Curing the ‘I Gotta Have It’ Syndrome
Apologies if the subtitle of this feature seems misleading—because there is no cure for the ‘I gotta have it’ syndrome. Kids will be kids, and kids are human. Materialism is practically hard-wired into us, and a consumerist culture that becomes more pervasive with every passing decade certainly isn’t helping matters.
The good news is that you can exert a remarkable amount of control over cases of the ‘gotta have its.’ You are, after all, the parent, the single-most important authority figure for your children. You are a role model, an educator and a guide all rolled into one loving package. And it’s a combination of love, patience, common-sense and benevolent self-interest (yours, as well as theirs) that will help you teach your kids that less can indeed be more.
Communication is your top tool. Sure, you can order your kids around—or at least, you can try to—but authoritative foot-planting only gets you so far. Kids do respect boundaries, no matter how much they might protest when a line is being drawn. But true respect comes from understanding, and understanding is a simple matter of communication.
Go Beyond ‘Because I Said So’
Kari Norman, a Toronto mother of three under-10 kids and expecting a fourth, offers a grocery-shopping example of mitigating the ‘I gotta have its’ with a polite explanation: When her charming trio demanded super-sugary Lucky Charms for breakfast cereal, she showed them the “nutritional content” on the side of the box. The kids might not have been happy about the decision, but Kari is confident that deep-down, they understood that the request denial came with good reason.
Michelle Butler Hallett of St. John’s, NL, a mother of one tween and one under-10 kid, reminds us that communicating ‘No’ can be, for lack of a better term, ‘fun.’ She has been known to sing the chorus to The Rolling Stones’ ‘You Can’t Always Get What You Want’ to her children during in-store sulks. She also points to the value of education in terms of the moderation process, saying that in the end, it’s really a matter of what individual parents value and want to encourage in their children.
“Is one, as a parent, more concerned with a child developing perseverance, patience, independence and compassion, or is one more concerned as a parent with a child also keeping up with the Joneses?” Put it that way, and the answer is obvious.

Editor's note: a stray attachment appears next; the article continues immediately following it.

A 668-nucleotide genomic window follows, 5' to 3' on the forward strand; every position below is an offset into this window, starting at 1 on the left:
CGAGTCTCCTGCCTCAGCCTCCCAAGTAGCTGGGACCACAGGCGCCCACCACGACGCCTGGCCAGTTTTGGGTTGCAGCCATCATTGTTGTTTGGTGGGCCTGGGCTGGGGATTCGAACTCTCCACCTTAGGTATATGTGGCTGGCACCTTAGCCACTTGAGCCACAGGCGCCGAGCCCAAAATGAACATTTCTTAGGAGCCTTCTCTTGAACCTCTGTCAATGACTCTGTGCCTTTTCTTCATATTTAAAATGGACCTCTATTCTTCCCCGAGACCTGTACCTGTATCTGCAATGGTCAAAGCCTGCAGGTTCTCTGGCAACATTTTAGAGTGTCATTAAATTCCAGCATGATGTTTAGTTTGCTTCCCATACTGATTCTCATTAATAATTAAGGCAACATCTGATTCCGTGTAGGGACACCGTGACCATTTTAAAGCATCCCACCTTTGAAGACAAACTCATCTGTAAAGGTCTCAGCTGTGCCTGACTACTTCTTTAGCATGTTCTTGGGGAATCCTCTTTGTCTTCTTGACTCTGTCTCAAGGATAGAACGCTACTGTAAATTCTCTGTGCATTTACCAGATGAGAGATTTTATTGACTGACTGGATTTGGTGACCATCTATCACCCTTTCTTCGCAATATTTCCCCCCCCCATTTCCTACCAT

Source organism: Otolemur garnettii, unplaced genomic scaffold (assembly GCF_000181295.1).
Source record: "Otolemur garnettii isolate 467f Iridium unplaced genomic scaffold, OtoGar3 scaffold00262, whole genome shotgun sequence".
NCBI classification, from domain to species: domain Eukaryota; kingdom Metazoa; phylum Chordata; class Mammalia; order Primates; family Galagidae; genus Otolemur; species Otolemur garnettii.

Allow Yourself an Ally
As far as education goes, math can serve as a great ally. Allowances might be old-fashioned, but they’re still around for a reason: they work. Having an allowance not only helps to teach young children the basics of addition and subtraction, it helps teach them to save money, as well as allocate their limited income towards the things they want the most. Better yet, giving children an allowance gives them a certain amount of control over their lives—something they desperately crave. More, in fact, than they crave the ‘gotta have it’ item.
But Céline Wilson, a Chelsea, QC, mother of two under-10 kids, mentions one potential pitfall of their allowance situation, which has a ‘work for your dollar’ ethic: Daughter number two, six years old, chooses to watch her sister, eight years old, clean up their mess, rather than help and get an allowance.
As with most parenting challenges, at the root of any ‘I gotta have it’ situation is the parent’s ability to say ‘No’ when it matters most. Marcus Tamm a Toronto father of two under-five kids, recommends the 2007 book NO: Why Kids—of All Ages—Need to Hear It and Ways Parents Can Say It, by Dave Walsh, PhD.
Walsh, part of a Minneapolis-based foundation called National Institute on Media and the Family, is by no means a party pooper: his core argument involves enlightening parents as to how they can control the exposure their children get to media sources that may be influencing them in ways counter to parents’ own efforts.
Do You Have the ‘Gotta-Have-Its?’
As for his own household, Marcus says that his elder son often says that he wants each thing shown on TV commercials. “He also points at the ads in comics and says he needs one of each kind.”
The Tamms’ solution: “We mostly ignore it and he seemingly always forgets about the toy at the end of the commercial or when he turns the page.”
Alison Mercer (Toronto, Ont.), a mother of two under-six kids, tells a similar story of her junior-kindergarten son expressing ‘need’ for a particular toy when in the schoolyard—as other kids had one—but never actually using it at home, where it “soon escaped into that secret place where all of the kids’ mismatched socks, and my sunglasses, have disappeared into.”
Sometimes it’s a matter of ignoring the bad influences rather than the kids’ pleas. “Advertisers spend a fortune trying to give the ‘I gotta have it’ theme to children,” says Sheila Smail, a mother of two teens in Ottawa, ON. She recommends parents also look into themselves to identify the very syndrome they are trying to curb in their kids.
“Read up on anti-consumerism; learn about what production and consumption is doing to the environment. Think about all the garbage that is being created—highly toxic garbage at that—when everyone simply must replace their old TV with a new flat screen.”
Andrew Wilson, husband of Céline, puts it bluntly: “Turn off the TV. You’ll be amazed.”